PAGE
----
H. D. (Hilda Doolittle)


Twentieth Century Literature

Summer, 1998

H.D. and "The Contest": archaeology of a Sapphic gaze.(poet Hilda Doolittle's work; Greek poet Sappho)

Author/s: Bret L. Keeling
What need - yet to sing love, love must first shatter us.

- H.D., "Fragment Forty" (Collected Poems [CP] 175)

Scholars have long documented the relationships between Sappho and her poetic successors.(1) More recently, a few critics have unearthed those between Sappho and H.D. Thirteen years ago, for example, Susan Gubar insisted that "Sappho's status as a female precursor empowered a number of female modernists" (44), including H.D., and enabled them to "try to solve the problem of poetic isolation and imputed inferiority" (46) that they experienced as women writers. Two years later, while acknowledging that H.D. never explicitly names Sappho in the poems of Sea Garden as the "crucial source of lyric power" ("Rose Cut in Rock" 529), Eileen Gregory viewed Sea Garden as "a consciously crafted whole" (536) in which H.D. "attempts to recover the imagination of goddess-centered Lesbos" as exemplified by Sappho, "the first love-possessed lyricist" (528-29).(2) Robert Babcock, indicating that Thomas Swann was the critic who "established a canon of [H.D.'s] Sapphic verses" (43), extended Gregory's thesis in 1990 by demonstrating that H.D.'s "Pursuit" from Sea Garden was based specifically on Sappho's fragment 105. Babcock proposed that "[t]he failure of [H.D.'s contemporary] critics to recognize the sources of her work or to treat her writing as a serious engagement with a literary tradition may have led H.D. to begin explicitly detailing sources in her later books" (44). Babcock referred to "Pursuit" as "H.D.'s earliest published version of Sappho" and concluded that it could "contribute to a fuller appreciation of the range and depth of the Sapphic influence on her writing" (46).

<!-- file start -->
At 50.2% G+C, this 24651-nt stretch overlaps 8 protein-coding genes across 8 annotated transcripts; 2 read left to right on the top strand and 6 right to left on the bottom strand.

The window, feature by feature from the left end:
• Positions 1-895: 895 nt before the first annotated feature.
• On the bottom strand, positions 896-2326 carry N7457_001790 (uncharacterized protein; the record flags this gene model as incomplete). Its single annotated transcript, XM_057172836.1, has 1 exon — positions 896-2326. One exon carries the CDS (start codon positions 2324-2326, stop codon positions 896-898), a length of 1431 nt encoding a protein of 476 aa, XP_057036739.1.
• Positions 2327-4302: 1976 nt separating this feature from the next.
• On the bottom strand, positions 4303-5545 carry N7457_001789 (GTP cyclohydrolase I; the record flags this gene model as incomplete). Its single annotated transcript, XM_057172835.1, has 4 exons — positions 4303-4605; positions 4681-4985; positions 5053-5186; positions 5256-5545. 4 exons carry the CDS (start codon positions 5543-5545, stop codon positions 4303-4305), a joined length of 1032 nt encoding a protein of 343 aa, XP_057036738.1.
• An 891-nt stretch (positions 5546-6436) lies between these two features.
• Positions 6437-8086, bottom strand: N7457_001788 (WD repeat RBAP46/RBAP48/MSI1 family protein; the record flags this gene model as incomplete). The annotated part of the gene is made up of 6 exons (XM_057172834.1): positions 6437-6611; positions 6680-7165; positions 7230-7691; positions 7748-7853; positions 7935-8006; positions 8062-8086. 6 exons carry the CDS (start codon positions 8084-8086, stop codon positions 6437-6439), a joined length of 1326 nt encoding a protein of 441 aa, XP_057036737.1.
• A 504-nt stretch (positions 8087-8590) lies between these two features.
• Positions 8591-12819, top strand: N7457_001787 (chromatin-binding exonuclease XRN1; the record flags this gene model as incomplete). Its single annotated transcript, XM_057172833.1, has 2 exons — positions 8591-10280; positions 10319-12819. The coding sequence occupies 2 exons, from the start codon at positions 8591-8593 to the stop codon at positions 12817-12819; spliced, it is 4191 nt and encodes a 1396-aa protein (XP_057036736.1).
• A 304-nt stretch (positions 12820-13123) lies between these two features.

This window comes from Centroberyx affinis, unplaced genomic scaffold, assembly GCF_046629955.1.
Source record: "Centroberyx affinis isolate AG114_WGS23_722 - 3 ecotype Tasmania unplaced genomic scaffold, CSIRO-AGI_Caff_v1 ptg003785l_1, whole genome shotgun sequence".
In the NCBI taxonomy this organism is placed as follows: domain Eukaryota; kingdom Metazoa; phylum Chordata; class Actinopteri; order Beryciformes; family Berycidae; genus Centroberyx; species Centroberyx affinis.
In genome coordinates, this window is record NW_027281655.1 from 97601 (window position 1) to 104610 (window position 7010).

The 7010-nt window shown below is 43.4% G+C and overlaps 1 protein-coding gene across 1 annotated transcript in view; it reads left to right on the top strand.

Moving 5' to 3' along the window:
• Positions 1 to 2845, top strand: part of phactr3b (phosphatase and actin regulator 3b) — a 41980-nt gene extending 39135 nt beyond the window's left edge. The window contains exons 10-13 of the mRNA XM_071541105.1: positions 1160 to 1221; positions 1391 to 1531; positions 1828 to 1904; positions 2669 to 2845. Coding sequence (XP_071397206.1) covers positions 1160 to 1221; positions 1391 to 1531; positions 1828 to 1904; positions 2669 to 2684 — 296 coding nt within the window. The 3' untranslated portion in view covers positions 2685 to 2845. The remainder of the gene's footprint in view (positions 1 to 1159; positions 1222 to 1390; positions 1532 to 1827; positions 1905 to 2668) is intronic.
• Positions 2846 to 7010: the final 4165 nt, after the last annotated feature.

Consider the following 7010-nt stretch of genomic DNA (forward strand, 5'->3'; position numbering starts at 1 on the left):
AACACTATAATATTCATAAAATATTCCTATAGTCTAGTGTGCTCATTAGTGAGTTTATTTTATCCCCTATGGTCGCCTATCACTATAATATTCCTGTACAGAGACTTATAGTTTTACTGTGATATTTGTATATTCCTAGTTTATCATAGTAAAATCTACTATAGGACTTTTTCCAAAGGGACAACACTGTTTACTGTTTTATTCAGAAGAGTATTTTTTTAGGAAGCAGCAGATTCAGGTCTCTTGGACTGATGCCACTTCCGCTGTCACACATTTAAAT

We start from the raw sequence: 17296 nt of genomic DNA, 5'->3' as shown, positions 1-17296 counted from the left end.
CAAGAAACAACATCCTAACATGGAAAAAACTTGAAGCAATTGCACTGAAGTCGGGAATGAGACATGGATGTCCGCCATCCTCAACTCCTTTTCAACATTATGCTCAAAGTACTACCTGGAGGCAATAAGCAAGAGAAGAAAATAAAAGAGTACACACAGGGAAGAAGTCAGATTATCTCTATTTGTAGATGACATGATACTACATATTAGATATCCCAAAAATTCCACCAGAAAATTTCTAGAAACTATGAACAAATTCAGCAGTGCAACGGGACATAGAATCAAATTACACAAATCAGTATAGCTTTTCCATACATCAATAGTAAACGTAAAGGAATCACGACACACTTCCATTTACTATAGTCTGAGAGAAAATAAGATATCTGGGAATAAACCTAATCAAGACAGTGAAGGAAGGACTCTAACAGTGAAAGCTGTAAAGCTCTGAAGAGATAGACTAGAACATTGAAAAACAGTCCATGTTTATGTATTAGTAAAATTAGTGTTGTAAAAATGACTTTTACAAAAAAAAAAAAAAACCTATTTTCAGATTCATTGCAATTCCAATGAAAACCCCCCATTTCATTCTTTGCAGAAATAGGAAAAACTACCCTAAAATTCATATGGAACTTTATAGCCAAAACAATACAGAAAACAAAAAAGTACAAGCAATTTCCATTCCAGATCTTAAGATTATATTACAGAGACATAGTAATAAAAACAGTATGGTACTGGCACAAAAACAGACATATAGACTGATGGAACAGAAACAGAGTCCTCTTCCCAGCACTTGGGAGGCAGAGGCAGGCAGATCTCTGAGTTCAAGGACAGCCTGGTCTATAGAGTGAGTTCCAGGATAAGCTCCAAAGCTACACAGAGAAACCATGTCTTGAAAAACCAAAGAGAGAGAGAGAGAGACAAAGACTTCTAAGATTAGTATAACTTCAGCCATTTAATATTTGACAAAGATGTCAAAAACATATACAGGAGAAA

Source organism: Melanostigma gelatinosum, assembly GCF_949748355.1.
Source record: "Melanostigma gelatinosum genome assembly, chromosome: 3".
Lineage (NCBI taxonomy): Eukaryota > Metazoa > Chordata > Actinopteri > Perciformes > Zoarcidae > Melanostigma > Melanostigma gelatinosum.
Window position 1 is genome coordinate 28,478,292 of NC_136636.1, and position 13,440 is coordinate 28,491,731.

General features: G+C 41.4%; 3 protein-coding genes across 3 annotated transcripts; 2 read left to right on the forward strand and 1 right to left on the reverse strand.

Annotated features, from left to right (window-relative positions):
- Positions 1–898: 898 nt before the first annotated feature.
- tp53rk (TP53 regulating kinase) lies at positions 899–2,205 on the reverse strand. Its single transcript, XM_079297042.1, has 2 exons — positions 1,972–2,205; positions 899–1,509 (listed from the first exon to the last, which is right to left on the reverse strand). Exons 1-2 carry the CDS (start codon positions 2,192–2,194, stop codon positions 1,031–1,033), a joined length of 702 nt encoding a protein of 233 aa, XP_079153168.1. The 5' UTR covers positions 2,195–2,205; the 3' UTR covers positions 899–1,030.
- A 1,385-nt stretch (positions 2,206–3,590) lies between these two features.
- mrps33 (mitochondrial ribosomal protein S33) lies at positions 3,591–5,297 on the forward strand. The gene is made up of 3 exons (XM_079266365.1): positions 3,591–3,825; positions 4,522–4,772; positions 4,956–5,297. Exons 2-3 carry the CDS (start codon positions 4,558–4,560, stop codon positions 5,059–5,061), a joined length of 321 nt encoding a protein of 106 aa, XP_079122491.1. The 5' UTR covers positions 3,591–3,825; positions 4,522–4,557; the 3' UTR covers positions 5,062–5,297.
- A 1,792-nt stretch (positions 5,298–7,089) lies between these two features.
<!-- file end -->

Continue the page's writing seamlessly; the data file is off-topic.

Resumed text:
Today, seven years after Babcock's work, it is my intention to add my voice in order to reenvision the link between Sappho and H.D. However, I will argue that Sappho's influence on H.D. extends beyond what Gubar labels "the dynamic of collaboration" (58); beyond what Babcock identifies as H.D.'s "startling but simple" treatment of an image as an image (46); and beyond what Gregory calls "the aesthetic of H.D.'s early work," which conjures and reenacts "the experienced power of the image" ("Rose Cut in Rock" 545). I suggest that Sappho also teaches H.D. "the experienced power" and sexual erotics of a gaze that initiates not a fixed subject/object exchange but an oscillating sense of subjectivity. In this essay I demonstrate that H.D., rather than encountering a male-dominated tradition of "the gaze," creates a gaze influenced by what she interprets as the "viewing" employed by Sappho in the sixth century BC.

In the first section of this essay, I explain why readings that rely solely on ways in which male authors have oppressed women without including ways in which female authors are part of a women's literary tradition can be reductive - in a destructive as well as an analytic sense. I then examine the literary tradition of Sappho that would eventually influence H.D. In the second section, I attempt to reconstruct the ways in which I believe H.D. inherited and interpreted that tradition. In the third section, I examine H.D.'s early poem "The Contest" from Sea Garden as part of a Sapphic vision of poetry that is something other than an oppositional, perpetuating, or marginal discourse against a "patriarchal" tradition. And in the concluding section, I speculate on why H.D. might have refrained from both mere imitation and direct translation of Sappho. I dare more than the singer offering her lute,

I offer more than the lad singing at your steps,

I give you my praise and this: the love of my lover for his mistress.

- H.D., "Fragment Forty-one" (CP 184)